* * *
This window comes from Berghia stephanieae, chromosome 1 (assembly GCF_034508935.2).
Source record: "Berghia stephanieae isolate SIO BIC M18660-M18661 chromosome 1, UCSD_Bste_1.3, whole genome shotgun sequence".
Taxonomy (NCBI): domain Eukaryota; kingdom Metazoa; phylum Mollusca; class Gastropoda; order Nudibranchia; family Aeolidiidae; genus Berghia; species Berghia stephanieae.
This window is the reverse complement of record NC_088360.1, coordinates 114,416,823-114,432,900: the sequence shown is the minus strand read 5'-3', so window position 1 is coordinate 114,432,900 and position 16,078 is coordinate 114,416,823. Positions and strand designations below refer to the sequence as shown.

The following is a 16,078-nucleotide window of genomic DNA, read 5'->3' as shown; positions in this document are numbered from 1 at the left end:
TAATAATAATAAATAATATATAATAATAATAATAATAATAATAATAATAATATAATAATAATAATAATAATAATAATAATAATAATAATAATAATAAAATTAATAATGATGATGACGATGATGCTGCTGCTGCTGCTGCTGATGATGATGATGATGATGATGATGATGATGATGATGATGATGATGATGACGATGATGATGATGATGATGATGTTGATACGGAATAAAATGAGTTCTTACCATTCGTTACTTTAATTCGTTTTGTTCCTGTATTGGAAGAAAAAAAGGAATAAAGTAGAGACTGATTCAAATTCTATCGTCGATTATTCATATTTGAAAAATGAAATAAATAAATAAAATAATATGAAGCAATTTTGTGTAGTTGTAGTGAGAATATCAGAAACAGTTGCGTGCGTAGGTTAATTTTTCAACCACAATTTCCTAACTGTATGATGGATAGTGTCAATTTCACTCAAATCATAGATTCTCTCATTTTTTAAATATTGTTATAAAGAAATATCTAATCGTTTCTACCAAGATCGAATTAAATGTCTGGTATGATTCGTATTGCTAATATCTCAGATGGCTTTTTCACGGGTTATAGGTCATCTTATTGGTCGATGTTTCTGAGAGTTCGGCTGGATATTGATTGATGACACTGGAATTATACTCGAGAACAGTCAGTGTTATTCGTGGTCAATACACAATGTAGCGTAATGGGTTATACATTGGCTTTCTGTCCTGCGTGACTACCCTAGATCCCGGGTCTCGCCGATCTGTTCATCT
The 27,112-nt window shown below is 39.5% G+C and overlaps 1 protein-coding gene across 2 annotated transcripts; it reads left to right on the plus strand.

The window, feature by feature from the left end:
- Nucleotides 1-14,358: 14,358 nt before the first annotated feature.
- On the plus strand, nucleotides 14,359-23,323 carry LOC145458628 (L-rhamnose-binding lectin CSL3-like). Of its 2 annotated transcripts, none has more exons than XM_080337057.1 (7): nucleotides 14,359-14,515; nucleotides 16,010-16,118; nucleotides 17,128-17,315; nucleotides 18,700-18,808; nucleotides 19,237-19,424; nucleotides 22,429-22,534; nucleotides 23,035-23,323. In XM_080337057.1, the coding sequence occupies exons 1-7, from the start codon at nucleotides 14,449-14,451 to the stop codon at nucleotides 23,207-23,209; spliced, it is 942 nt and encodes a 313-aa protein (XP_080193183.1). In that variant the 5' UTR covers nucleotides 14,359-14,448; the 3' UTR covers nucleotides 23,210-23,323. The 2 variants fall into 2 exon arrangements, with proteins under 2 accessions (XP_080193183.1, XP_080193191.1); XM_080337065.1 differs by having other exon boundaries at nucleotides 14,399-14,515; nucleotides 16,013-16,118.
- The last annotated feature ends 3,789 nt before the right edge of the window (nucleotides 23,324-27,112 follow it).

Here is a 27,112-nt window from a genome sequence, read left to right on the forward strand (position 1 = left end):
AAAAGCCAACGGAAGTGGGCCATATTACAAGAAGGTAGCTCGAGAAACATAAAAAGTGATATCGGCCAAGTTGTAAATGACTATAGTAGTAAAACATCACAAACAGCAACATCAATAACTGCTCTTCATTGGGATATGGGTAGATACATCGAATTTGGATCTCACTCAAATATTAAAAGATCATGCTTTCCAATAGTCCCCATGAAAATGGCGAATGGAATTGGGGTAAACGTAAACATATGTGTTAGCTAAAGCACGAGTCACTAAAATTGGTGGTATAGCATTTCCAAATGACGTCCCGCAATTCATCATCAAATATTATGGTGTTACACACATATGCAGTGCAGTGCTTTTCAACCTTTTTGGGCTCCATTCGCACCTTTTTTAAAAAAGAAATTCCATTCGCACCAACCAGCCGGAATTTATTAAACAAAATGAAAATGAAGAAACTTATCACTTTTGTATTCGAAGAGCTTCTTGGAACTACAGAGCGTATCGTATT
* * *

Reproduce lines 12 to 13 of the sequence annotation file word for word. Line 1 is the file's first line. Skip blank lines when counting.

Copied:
Here is a 27,112-nt window from a genome sequence, read left to right on the forward strand (position 1 = left end):
AAAAGCCAACGGAAGTGGGCCATATTACAAGAAGGTAGCTCGAGAAACATAAAAAGTGATATCGGCCAAGTTGTAAATGACTATAGTAGTAAAACATCACAAACAGCAACATCAATAACTGCTCTTCATTGGGATATGGGTAGATACATCGAATTTGGATCTCACTCAAATATTAAAAGATCATGCTTTCCAATAGTCCCCATGAAAATGGCGAATGGAATTGGGGTAAACGTAAACATATGTGTTAGCTAAAGCACGAGTCACTAAAATTGGTGGTATAGCATTTCCAAATGACGTCCCGCAATTCATCATCAAATATTATGGTGTTACACACATATGCAGTGCAGTGCTTTTCAACCTTTTTGGGCTCCATTCGCACCTTTTTTAAAAAAGAAATTCCATTCGCACCAACCAGCCGGAATTTATTAAACAAAATGAAAATGAAGAAACTTATCACTTTTGTATTCGAAGAGCTTCTTGGAACTACAGAGCGTATCGTATT